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The Politics of Mass Killing in Autocratic Regimes


The Politics of Mass Killing in Autocratic Regimes



von: Bumba Mukherjee, Ore Koren

83,29 €

Verlag: Palgrave Macmillan
Format: PDF
Veröffentl.: 13.06.2018
ISBN/EAN: 9783319917580
Sprache: englisch

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Beschreibungen

This book develops a detailed, disaggregated theoretical and empirical framework that explains variations in mass killing by authoritarian regimes globally, with a specific focus on Pakistan, Indonesia, and Malaysia. Using a combination of game-theoretic, statistical, and qualitative approaches, this project explicates when civilians within nondemocratic states will mobilize against the ruling elite, and when such mobilization will result in mass killing. In doing so, it illustrates the important role urbanization and food insecurity historically played, and will continue to play, in generating extreme forms of civilian victimization.
1. Chapter 1: Introduction2. Chapter 2: Food Crises, Urban Development, and Mass Killing InNondemocratic States3. Chapter 3: Urban Development and Mass Killing: A First Look at the Data4. Chapter 4: Statistical Analysis of Food Crises and Mass Killing5. Chapter 5: Urban Development, Food Shortages and Mass Killing InAuthoritarian Pakistan6. Chapter 6: Food Riots, Urbanization and Mass Killing Campaigns: IndonesiaAnd Malaysia7. Chapter 7: Conclusion
Bumba Mukherjee is Professor of Political Science at Penn State University, USA. He has been Visiting Research Scholar and Faculty Fellow at Princeton University and Visiting Faculty Fellow at the University of Notre Dame, USA. He is the author of Democracy and Trade Policy in Developing Countries (2016), Politics of Corruption in Dictatorships (2016), and Democracy, Electoral Systems and Judicial Empowerment (2014). Ore Koren is Assistant Professor of Political Science at Indiana University, Bloomington, USA. Previously, he was U.S. Foreign Policy and International Security Fellow at Dartmouth College and a Jennings Randolph Fellow at the United States Institute of Peace. His research has appeared in multiple academic journals, including Journal of Politics, International Studies Quarterlyand American Journal of International Economics.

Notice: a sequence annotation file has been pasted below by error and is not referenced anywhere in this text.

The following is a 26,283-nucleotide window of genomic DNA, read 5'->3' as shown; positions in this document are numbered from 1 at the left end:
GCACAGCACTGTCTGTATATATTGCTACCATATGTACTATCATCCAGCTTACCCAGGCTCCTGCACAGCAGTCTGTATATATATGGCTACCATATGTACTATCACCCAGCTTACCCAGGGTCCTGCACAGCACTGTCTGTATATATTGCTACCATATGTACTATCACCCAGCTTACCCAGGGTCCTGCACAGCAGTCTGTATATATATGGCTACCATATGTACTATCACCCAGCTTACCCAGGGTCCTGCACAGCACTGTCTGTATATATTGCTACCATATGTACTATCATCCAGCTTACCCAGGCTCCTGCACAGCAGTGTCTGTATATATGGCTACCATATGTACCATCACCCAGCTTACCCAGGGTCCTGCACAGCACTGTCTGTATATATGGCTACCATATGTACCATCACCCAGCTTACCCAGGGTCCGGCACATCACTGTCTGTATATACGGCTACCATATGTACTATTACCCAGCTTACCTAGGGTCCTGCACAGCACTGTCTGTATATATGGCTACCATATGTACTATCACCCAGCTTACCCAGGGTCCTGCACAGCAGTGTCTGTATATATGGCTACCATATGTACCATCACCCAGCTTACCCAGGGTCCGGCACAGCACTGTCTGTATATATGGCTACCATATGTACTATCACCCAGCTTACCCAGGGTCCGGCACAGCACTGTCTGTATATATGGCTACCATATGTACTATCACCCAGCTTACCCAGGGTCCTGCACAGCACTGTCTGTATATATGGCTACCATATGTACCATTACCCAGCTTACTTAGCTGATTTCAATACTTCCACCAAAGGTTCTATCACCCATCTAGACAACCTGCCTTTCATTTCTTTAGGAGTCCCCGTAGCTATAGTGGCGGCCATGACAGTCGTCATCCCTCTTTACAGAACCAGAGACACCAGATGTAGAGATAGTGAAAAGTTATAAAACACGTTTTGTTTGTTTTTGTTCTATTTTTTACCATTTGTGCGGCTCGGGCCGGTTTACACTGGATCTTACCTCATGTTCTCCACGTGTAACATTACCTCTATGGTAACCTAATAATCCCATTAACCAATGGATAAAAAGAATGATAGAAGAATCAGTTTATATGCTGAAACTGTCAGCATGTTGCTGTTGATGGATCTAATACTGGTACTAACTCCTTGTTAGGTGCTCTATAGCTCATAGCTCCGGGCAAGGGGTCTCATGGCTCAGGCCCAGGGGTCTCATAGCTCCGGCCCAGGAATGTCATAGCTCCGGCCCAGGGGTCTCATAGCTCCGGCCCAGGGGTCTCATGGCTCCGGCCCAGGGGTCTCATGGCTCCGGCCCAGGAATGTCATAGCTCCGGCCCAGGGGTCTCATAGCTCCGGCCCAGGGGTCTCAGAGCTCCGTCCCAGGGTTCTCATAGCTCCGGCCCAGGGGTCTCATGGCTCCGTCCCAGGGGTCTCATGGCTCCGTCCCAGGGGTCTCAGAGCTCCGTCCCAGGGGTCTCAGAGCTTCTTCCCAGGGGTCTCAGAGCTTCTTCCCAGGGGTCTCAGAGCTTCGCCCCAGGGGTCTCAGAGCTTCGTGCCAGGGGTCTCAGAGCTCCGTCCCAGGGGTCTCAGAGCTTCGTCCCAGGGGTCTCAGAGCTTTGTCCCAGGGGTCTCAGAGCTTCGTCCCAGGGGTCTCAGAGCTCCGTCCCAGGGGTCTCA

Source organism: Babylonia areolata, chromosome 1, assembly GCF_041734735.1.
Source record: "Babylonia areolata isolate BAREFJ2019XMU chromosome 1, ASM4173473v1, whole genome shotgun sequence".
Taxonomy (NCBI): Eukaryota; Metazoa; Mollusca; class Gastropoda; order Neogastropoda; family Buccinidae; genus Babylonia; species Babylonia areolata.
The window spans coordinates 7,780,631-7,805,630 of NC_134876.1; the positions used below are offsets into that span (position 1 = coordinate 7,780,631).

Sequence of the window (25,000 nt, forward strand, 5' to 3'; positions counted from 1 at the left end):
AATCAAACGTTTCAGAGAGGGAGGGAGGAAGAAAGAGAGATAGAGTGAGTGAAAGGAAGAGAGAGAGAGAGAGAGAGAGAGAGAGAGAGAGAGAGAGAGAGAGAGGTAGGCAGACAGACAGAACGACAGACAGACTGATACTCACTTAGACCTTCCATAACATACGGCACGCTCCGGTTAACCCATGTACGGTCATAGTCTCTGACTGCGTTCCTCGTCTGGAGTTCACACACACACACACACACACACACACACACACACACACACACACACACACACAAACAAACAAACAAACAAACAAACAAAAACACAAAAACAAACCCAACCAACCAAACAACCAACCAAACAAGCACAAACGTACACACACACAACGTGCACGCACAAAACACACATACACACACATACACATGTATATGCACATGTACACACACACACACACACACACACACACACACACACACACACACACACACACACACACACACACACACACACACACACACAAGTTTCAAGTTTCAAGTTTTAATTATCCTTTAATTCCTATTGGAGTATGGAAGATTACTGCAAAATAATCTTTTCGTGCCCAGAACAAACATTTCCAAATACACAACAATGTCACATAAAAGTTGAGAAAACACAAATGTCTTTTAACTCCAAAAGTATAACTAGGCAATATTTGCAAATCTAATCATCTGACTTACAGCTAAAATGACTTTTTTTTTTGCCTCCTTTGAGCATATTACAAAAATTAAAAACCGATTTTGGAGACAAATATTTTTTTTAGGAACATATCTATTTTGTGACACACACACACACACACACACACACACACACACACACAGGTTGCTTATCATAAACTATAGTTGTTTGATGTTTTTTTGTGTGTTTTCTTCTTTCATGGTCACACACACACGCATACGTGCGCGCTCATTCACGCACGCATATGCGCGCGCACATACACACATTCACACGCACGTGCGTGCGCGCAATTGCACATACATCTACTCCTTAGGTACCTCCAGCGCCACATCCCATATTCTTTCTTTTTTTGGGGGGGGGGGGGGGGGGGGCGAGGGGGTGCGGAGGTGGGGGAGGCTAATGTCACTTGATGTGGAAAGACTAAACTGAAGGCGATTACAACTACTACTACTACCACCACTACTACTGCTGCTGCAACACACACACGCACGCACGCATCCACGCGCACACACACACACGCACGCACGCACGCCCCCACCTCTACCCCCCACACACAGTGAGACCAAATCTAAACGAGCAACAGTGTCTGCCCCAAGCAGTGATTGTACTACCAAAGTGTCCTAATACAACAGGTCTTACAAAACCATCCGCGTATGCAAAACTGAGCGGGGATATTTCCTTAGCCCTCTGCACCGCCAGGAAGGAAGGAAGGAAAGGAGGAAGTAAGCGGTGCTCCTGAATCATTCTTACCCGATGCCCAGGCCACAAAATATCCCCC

This book develops a detailed, disaggregated theoretical and empirical framework that explains variations in mass killing by authoritarian regimes globally, with a specific focus on Pakistan, Indonesia, and Malaysia. Using a combination of game-theoretic, statistical, and qualitative approaches, this project explicates when civilians within nondemocratic states will mobilize against the ruling elite, and when such mobilization will result in mass killing. In doing so, it illustrates the important role urbanization and food insecurity historically played, and will continue to play, in generating extreme forms of civilian victimization.

Bumba Mukherjee is Professor of Political Science at Penn State University, USA. He has been Visiting Research Scholar and Faculty Fellow at Princeton University and Visiting Faculty Fellow at the University of Notre Dame, USA. He is the author of Democracy and Trade Policy in Developing Countries (2016), Politics of Corruption in Dictatorships (2016), and Democracy, Electoral Systems and Judicial Empowerment (2014). 

Ore Koren is Assistant Professor of Political Science at Indiana University, Bloomington, USA. Previously, he was U.S. Foreign Policy and International Security Fellow at Dartmouth College and a Jennings Randolph Fellow at the United States Institute of Peace. His research has appeared in multiple academic journals, including Journal of Politics, International Studies Quarterly and American Journal of International Economics.
Speaks to four main academic topics: political violence, and mass killing in particular; repression in autocracies; civil disobedience and dissent; and the interaction between domestic politics and market equilibria

Offers case studies of relevance to broader policy research in international development 

Addresses important theoretical and empirical areas that have not received sufficient scholarly attention

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